• What language are they going to learn or practise in doing the task?
  • What are they going to do with what they produce?
  • What's the return on investment?

I'd ask pretty much the same questions of most computer room language tasks, and one of my answers to the third would almost invariably be "Well, I guess they could blog it…!"

Image right: Barça's Nou Camp stadium, pictured via Google Earth. Wow…! But what language do they learn from it?

Technical note
Google Earth requires (free, easy) installation: note that you might not be able to do that on your school's PCs.

And — again, importantly — does the amount of language they are going to learn from the task really compensate for the time it's going to take to install?

What makes a good task?

What is a task, anyway? A task is "any language learning activity that the students do in their classes" (game, comprehension questions, gap-fill exercises, etc), says this article by Andrew Littlejohn.

I like some of the questions the article poses:

  • What is the aim of the task?
  • Where do the ideas and language come from?
  • How personally involving is the task?
  • What happens to what the students produce?

We might also ask who the ideas and language come from — from the teacher or the learners?

In a second part of the article, Making good tasks better, Littlejohn suggests that we can "improve a task if we can increase the amount of ideas and language that the students are expected to produce" — in other words if it's not the teacher providing all of it.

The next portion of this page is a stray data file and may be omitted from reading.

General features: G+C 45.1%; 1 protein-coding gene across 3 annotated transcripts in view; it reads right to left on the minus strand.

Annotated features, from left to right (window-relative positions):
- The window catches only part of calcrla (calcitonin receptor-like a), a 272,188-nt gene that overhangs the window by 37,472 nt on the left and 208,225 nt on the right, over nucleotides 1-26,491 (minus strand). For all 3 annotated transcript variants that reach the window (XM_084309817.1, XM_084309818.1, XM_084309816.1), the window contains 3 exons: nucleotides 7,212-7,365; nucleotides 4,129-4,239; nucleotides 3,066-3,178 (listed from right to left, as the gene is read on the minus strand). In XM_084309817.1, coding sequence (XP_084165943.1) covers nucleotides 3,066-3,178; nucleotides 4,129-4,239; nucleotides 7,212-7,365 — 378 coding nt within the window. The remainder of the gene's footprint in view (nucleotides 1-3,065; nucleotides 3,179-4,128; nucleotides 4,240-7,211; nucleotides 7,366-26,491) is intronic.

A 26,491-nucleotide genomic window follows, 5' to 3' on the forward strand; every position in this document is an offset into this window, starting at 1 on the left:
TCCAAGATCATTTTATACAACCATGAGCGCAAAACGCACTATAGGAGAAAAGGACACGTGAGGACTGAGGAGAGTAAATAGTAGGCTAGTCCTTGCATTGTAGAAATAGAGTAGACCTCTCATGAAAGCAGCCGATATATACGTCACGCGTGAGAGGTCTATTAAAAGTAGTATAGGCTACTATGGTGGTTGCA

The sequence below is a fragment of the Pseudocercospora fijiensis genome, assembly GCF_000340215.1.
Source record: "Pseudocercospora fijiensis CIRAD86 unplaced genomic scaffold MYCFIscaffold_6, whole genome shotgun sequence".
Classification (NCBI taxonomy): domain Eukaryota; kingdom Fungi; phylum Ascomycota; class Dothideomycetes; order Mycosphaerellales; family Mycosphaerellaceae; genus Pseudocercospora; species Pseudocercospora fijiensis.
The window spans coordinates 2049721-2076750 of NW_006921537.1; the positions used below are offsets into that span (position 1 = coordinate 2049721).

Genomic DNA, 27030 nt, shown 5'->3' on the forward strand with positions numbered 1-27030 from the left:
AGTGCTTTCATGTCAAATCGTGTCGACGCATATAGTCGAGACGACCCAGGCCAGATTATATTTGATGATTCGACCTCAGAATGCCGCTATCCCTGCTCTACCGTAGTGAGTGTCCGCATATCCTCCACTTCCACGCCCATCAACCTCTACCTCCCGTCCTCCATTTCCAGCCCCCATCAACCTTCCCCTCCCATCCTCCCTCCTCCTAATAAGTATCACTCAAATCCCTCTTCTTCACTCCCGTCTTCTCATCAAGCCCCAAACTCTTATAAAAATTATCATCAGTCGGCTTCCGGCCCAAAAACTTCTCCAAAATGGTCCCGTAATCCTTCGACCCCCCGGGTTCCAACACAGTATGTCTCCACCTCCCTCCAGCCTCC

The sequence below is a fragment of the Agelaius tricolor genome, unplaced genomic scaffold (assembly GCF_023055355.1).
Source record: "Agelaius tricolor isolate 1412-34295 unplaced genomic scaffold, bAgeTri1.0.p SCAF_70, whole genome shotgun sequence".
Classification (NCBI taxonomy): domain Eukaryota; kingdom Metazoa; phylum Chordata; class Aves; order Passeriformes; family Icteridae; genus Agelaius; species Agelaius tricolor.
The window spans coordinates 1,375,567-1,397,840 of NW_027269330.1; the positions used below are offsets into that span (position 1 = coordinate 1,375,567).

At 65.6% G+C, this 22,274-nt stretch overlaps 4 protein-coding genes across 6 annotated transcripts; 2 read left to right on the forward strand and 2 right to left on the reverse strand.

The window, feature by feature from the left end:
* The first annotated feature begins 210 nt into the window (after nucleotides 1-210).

In a third article on Language Learning Tasks and Education, the same author asks other questions that I think we should ask ourselves when designing classroom tasks.

What should teachers know?

Interviewed in the Spring 2006 edition of It's for teachers magazine [website], and asked "What should English teachers know to be good at their jobs?", Melanie Williams answers:

They should know about the language they are teaching, they should know some different ways of teaching language, they should know about learners and how they learn. They need to know about lesson planning and how to manage the classroom to make learning as efficient and effective as possible (…) and they need to know about resources and materials they can use in class.

In the same piece, her colleague Mary Spratt adds:

"Knowing how to have an open mind and a willingness to learn are very important, too."

From many years of experience in English language teaching, I can say that I wholly agree with all of that — if anything particularly with the addition Mary Spratt makes.

What about technology?
Technology doesn't get a mention — and I think it should.

Assuming that technology does make your life easier (for example to find materials, to store them…); assuming that it is used to its full potential, in order for your learners to communicate… then I think you should know how to use technology.

It it doesn't, forget it — let's not bother adding it to the list.